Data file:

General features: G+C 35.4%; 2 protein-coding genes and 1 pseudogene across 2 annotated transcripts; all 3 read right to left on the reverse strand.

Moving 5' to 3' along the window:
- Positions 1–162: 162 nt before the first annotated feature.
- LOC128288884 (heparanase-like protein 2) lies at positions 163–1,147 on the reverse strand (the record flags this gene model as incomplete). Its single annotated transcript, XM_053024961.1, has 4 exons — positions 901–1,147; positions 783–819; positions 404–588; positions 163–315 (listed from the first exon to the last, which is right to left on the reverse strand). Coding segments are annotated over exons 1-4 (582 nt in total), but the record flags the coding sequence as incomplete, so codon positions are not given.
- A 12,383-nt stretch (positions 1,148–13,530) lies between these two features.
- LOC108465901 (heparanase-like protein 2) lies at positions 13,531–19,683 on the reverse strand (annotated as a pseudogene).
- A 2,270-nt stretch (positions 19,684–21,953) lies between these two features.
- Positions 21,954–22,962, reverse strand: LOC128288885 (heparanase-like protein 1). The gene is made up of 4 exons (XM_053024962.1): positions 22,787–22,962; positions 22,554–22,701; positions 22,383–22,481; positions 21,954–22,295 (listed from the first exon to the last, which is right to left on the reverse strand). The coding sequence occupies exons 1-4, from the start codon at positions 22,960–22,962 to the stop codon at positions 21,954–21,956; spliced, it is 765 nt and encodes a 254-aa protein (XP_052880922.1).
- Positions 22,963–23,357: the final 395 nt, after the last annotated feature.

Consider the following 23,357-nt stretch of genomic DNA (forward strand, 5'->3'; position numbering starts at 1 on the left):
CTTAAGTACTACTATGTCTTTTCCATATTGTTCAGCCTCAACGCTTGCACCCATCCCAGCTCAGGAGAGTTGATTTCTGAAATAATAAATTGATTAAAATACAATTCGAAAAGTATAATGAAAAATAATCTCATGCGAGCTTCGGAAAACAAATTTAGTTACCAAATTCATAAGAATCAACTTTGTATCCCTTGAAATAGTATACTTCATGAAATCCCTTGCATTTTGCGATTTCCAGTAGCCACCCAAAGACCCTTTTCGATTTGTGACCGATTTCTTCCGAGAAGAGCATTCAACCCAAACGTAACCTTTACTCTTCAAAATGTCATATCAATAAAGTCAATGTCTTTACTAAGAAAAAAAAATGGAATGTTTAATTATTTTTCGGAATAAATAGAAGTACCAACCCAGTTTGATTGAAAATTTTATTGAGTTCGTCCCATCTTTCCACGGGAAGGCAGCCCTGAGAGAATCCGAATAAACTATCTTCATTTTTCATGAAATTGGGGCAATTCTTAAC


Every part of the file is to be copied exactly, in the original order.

General features: G+C 35.4%; 2 protein-coding genes and 1 pseudogene across 2 annotated transcripts; all 3 read right to left on the reverse strand.

Moving 5' to 3' along the window:
- Positions 1–162: 162 nt before the first annotated feature.
- LOC128288884 (heparanase-like protein 2) lies at positions 163–1,147 on the reverse strand (the record flags this gene model as incomplete). Its single annotated transcript, XM_053024961.1, has 4 exons — positions 901–1,147; positions 783–819; positions 404–588; positions 163–315 (listed from the first exon to the last, which is right to left on the reverse strand). Coding segments are annotated over exons 1-4 (582 nt in total), but the record flags the coding sequence as incomplete, so codon positions are not given.
- A 12,383-nt stretch (positions 1,148–13,530) lies between these two features.
- LOC108465901 (heparanase-like protein 2) lies at positions 13,531–19,683 on the reverse strand (annotated as a pseudogene).
- A 2,270-nt stretch (positions 19,684–21,953) lies between these two features.
- Positions 21,954–22,962, reverse strand: LOC128288885 (heparanase-like protein 1). The gene is made up of 4 exons (XM_053024962.1): positions 22,787–22,962; positions 22,554–22,701; positions 22,383–22,481; positions 21,954–22,295 (listed from the first exon to the last, which is right to left on the reverse strand). The coding sequence occupies exons 1-4, from the start codon at positions 22,960–22,962 to the stop codon at positions 21,954–21,956; spliced, it is 765 nt and encodes a 254-aa protein (XP_052880922.1).
- Positions 22,963–23,357: the final 395 nt, after the last annotated feature.

Consider the following 23,357-nt stretch of genomic DNA (forward strand, 5'->3'; position numbering starts at 1 on the left):
CTTAAGTACTACTATGTCTTTTCCATATTGTTCAGCCTCAACGCTTGCACCCATCCCAGCTCAGGAGAGTTGATTTCTGAAATAATAAATTGATTAAAATACAATTCGAAAAGTATAATGAAAAATAATCTCATGCGAGCTTCGGAAAACAAATTTAGTTACCAAATTCATAAGAATCAACTTTGTATCCCTTGAAATAGTATACTTCATGAAATCCCTTGCATTTTGCGATTTCCAGTAGCCACCCAAAGACCCTTTTCGATTTGTGACCGATTTCTTCCGAGAAGAGCATTCAACCCAAACGTAACCTTTACTCTTCAAAATGTCATATCAATAAAGTCAATGTCTTTACTAAGAAAAAAAAATGGAATGTTTAATTATTTTTCGGAATAAATAGAAGTACCAACCCAGTTTGATTGAAAATTTTATTGAGTTCGTCCCATCTTTCCACGGGAAGGCAGCCCTGAGAGAATCCGAATAAACTATCTTCATTTTTCATGAAATTGGGGCAATTCTTAAC